Another Fountain – Wakool Hostel

Guerre 1939-1945. Camp Wakool. Vue d’un prisonnier de guerre italien. World War 1939-1945. Wakool camp. Italian prisoner of war view.

Fountain at Wakool Camp 1 May 1945 ICRC V-P-HIST-01881-40

Guerre 1939-1945. Camp Wakool. Prisonier de guerre italien. World War 1939-1945. Wakool camp. Italian prisoner of war.

Wakool Camp ICRC V-P-HIST-01882-44

V3 Wakool on a Service and Casualty Form indicates that your father or grandfather, during 1943-1945 worked on ‘the largest and best equipped rice-growing farm in the Southern Hemisphere’.  This project was to grow rice on a large scale for military requirements.

The newspapers reported that ‘all prisoners of war, nearly 200 are on parole’ and that the place had no locks and the Italians worked under civilian supervisors.

The Italians arrived in September 1943, to prepare the ground for planting and to tend the crops. Another group of Italians were involved in construction work for the second 5000 acres to go under rice.

Guerre 1939-1945. Camp Wakool. Prisonier de guerre italien. World War 1939-1945. Wakool camp. Italian prisoner of war.

Wakool Camp ICRC V-P-HIST-01882-45A

“ The camp is conducted largely on the pattern of a military camp and is entirely self-contained, well-conducted and with a strict but reasonable discipline.  Some seventy men are engaged in various operations.  Much of the general labour of the farm is being done by Italian prisoners of war whom there are about 180 and mostly taken during the North African campaign. The men are on wages and working well.  The normal daily routine was first call at 6.30am, breakfast 7am and at 7.20am some 25 trucks carry the men to various jobs on the farm.  They return to headquarters at 11.45am and returned for the afternoon at 12.40pm  Work for the day ends at 5pm” (Wiluna Miner (WA: 1931-1947) Friday 8 December 1944, page 4 and 5)

Guerre 1939-1945. Wakool. Camp de prisonniers de guerre italiens.

Wakool Camp ICRC V-P-HIST-0329-18A

This rice farm was operated by the Water Conservation and Irrigation Trust of New South Wales with water for irrigation diverted from the Edwards River. It was the first rice production in the area and was situated on part of Tulla Station at Wakool near Barham.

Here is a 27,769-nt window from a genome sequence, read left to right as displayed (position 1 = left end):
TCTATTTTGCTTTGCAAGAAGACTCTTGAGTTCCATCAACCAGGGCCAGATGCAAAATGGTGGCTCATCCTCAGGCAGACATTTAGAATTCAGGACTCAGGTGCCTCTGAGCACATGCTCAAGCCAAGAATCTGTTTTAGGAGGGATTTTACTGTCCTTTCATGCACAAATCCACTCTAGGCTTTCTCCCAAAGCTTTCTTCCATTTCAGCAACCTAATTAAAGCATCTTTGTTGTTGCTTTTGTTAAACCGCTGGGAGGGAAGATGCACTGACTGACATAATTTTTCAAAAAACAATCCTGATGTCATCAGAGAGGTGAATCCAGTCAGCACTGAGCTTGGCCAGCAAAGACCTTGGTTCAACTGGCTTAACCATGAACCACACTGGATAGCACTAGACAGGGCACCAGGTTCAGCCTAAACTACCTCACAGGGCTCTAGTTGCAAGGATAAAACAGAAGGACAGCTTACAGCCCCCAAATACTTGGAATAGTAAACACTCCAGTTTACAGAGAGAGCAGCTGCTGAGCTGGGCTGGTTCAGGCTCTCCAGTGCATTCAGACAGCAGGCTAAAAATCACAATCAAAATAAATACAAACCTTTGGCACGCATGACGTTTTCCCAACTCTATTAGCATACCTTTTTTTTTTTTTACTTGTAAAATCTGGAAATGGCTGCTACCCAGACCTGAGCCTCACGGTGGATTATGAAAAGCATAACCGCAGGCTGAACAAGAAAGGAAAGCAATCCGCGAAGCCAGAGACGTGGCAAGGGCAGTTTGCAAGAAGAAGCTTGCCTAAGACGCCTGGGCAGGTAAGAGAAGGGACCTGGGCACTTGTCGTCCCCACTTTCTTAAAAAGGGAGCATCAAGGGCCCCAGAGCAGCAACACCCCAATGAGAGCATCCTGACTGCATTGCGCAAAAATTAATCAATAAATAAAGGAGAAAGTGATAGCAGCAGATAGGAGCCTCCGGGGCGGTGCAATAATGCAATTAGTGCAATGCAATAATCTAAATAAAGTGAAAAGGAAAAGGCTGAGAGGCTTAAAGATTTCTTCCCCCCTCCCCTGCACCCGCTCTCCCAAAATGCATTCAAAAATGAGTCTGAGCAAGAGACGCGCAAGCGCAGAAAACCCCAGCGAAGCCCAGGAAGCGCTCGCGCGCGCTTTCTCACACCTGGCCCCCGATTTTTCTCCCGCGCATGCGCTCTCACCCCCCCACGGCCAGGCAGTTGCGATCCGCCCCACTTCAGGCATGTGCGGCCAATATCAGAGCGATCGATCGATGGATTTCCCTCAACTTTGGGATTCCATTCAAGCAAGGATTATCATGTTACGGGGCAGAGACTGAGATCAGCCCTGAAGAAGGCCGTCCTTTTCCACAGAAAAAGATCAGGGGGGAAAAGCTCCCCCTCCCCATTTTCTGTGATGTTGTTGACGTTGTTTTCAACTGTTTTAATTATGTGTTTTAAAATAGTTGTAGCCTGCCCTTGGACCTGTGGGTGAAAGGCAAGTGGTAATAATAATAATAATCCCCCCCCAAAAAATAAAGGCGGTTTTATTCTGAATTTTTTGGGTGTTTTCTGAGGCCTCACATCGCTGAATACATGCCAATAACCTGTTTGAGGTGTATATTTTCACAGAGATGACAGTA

The farm covered 5000 acres and by January 1945 was reported to have yielded 8000 tons of rice and 125,000 bales of rice straw. Rice straw was sent to paper mills. Bren carriers were borrowed from the Army to move bagged rice to storage.  About 100 acres were harvested each day.

Guerre 1939-1945. Camp de Wakool. PG Italiens au travail. War 1939-1945. Wakool Camp. Italian PG at work.

Italians at Work Wakool ICRC V-P-HIST-01880-11A

As a government project, finances were available to purchase machinery.  This project was highly mechanised: 47 tractors of the bulldozer and caterpillar types, 24 header harvesters reaping 25 tons per header per day, 14 seed drills and 18 disc seed drills, rice cleaning plant.  It was reported that it took two men working seven days a week to keep the equipment supplied with fuel.

Guerre 1939-1945. Camp de Wakool. PG Italiens au travail. War 1939-1945. Wakool Camp. Italian PG at work.

Italians at work Wakool ICRC V-P-HIST-01880-09A

Wakool Hostel

ICRC V-P-HIST-03290-16A; V-P-HIST-03290-15A;V-P-HIST-03290-14A; V-P-HIST-01882-02A

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